Feminist Leadership on Climate Justice


On March 22 this year, as part of the United Nations 66th Commission on the Status of Women (CSW66), WLP and our partner in Brazil, CEPIA, brought together climate and gender activists from Brazil, Senegal, Turkey, and Kyrgyzstan for a global dialogue on climate justice. A theme shared by all of the panelists is climate change’s unrelenting and disproportionate impact on women and girls.

As the effects of climate change create scarcity, the ensuing conflicts over water, arable land, oil, lumber, and minerals will only become more frequent, more violent, and more intractable. Whole countries and even regions of the globe are feeling the economic, political, and social consequences of climate change, whether they are the places of origin or the receiving host countries for migrants forced to flee their homes. 

Countless studies have shown that economic destabilization and forced migration disproportionately harm women and girls. This harm is manifest in loss of education, loss of income opportunities, and loss of access to reproductive healthcare. In places subject to violent conflict, women contend with an increase in gender-based violence in their families and communities, as well as risk falling victim to trafficking, and rape of women being used as a weapon of war. 

Understanding that there are overlapping and interconnected threats to human security can help us create a roadmap for diminishing human suffering in the future. The first and most obvious hurdle is that the power structures and decision-making processes and leaders that are currently in place are not adequately addressing either climate change or women’s rights. 

The climate and gender activists who spoke at WLP’s March 22 event described the importance of feminist leadership on climate justice and called for the following measures:

  • Women—especially those women, indigenous, migrant, disabled, and poor among them, most immediately and severely impacted by climate change—must be included in decision-making to address climate change and climate-related conflicts and humanitarian responses. Women, it bears repeating, are half the population of the planet and their disproportionate absence from nearly every major decision-making body on climate change jeopardizes the adequacy and sustainability of the policies that result.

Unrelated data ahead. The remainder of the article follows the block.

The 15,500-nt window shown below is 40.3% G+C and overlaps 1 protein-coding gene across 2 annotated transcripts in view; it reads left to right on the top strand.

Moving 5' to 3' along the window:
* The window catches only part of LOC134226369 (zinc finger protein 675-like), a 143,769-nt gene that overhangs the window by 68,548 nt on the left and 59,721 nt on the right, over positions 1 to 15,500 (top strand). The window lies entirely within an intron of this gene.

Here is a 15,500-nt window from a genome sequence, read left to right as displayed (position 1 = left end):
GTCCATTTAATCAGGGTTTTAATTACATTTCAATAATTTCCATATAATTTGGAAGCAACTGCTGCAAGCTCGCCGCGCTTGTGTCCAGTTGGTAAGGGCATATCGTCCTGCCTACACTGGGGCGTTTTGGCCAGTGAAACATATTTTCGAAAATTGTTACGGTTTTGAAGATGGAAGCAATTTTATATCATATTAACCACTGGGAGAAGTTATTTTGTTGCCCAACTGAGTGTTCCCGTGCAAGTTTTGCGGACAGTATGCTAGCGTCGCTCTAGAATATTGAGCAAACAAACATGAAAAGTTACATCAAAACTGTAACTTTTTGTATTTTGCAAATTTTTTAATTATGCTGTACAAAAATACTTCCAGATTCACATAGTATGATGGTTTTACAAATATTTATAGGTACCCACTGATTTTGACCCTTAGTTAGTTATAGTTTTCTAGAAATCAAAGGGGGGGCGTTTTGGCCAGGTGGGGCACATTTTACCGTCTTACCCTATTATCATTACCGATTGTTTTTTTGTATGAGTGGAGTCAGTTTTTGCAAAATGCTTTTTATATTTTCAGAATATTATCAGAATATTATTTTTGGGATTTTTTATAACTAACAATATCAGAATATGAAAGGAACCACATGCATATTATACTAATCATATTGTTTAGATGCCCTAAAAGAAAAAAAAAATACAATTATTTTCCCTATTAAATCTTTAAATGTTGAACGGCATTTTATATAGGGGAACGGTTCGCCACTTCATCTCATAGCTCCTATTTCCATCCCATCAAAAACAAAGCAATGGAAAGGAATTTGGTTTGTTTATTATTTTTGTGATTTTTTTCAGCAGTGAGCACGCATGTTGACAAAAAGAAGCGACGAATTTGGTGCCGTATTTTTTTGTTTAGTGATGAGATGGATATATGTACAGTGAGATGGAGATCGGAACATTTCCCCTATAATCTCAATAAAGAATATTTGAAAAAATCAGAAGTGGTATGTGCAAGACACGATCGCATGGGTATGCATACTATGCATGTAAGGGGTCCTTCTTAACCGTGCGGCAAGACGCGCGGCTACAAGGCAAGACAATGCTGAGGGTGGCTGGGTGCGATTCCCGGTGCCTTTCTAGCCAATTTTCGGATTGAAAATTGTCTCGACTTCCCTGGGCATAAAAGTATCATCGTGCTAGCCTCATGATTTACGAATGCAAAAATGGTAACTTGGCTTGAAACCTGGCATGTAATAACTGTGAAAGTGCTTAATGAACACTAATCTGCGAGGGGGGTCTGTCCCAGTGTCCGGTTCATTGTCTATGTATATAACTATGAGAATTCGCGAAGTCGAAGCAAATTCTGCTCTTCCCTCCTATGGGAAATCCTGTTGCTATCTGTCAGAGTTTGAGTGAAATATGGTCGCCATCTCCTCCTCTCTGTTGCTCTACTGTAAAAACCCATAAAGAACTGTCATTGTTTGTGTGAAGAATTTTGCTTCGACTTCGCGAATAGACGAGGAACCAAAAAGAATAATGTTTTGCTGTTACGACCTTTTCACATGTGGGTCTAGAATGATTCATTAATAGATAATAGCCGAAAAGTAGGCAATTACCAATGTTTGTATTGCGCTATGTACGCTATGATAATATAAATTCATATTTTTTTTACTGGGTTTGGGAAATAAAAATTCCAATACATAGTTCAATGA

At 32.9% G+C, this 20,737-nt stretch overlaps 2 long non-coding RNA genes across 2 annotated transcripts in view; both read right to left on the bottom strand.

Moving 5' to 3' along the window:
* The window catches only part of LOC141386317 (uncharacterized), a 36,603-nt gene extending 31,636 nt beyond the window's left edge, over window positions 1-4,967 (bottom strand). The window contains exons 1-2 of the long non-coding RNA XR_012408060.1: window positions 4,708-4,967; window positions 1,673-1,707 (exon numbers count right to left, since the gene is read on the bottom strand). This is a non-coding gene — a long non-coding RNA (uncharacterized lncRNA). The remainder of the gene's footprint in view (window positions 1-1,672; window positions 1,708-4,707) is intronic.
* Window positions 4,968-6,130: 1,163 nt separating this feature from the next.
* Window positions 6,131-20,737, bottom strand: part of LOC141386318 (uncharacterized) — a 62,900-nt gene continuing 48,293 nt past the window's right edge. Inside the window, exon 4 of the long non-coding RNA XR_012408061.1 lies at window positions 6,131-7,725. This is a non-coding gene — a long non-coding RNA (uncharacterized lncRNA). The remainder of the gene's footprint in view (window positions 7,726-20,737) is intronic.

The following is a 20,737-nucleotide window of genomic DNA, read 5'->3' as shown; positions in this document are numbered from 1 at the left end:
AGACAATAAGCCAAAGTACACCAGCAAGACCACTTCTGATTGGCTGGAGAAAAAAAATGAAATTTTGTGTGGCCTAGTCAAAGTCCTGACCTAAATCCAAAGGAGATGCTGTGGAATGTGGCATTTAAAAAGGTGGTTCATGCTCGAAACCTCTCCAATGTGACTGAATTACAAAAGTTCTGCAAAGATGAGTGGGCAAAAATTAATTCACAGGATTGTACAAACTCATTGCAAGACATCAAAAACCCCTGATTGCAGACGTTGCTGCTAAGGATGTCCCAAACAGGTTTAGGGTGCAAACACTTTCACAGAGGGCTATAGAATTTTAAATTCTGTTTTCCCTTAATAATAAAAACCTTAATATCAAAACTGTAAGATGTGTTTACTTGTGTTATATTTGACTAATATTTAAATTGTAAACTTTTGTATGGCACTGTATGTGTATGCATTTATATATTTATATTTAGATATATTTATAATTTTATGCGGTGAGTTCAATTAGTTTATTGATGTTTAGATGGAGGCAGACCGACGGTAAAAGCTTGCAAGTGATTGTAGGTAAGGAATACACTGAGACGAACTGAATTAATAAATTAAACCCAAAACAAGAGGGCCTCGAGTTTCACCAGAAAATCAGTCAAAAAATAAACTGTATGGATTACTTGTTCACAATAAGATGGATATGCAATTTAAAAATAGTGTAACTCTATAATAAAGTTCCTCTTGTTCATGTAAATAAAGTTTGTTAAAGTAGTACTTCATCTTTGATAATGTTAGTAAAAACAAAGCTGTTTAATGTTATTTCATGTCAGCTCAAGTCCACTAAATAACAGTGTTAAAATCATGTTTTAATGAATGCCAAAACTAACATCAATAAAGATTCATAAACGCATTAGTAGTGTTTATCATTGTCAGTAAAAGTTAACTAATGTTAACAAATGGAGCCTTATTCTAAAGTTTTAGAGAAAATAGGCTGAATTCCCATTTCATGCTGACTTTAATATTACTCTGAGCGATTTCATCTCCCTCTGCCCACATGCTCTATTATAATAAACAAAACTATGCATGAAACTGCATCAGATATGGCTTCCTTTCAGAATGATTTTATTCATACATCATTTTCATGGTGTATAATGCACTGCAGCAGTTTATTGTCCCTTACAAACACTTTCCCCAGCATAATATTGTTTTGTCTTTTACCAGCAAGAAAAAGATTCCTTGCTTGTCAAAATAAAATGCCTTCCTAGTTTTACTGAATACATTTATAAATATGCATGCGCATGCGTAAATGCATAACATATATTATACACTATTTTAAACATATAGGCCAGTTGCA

• Where there are growing tensions over natural resources, we must recognize that there is a substantial risk of violent conflict and give the disputes the highest priority for diplomacy and negotiations. Women, of course, must be included in these negotiations to represent their distinct perspectives and needs, and bring to the table their leadership, skills, and integrity. 
  • Climate justice must be prioritized so that communities that are contributing the least to man-made climate change are not the most detrimentally impacted by it. Climate justice puts people at the heart of policies to address climate change in ways consistent with human rights so that the burdens and benefits are shared fairly.
Climate justice puts people at the heart of policies to address climate change in ways consistent with human rights so that the burdens and benefits are shared fairly.

Science is telling us that the window of opportunity to make a real and lasting impact on climate change is closing fast. The IPCC recently released its Sixth Assessment Report, which some experts believe will be the last by the UN body where the primary goal of limiting warming to 1.5 degrees Celsius is still viable. At the Stockholm+50 environmental meeting that will take place June 2 and 3, a wide array of stakeholders—governments, private companies, and NGOs among them—will commemorate the 1972 United Nations Conference on the Human Environment. The gathering should be a forum for states and other relevant stakeholders to recommit themselves to cooperating on urgent, system-wide policies to slow global warming. 

WLP will be in attendance at Stockholm +50 to make the case for women’s participation in high-level decision making on the environment and on the protection of women and girls who are bearing the brunt of climate change. WLP’s regional directors, who are based in Brazil, Morocco, Nigeria, and the United States, are participating in the Stockholm +50 Informal Working Groups that are framing the event’s Leadership Dialogues. In Stockholm, our partners—women’s rights organizations based in the Global South—will share their stories of women’s leadership on climate justice in their regions, and how feminist innovation, diplomacy, and expertise is leading to change.

WLP Resources for Climate Justice Advocates:


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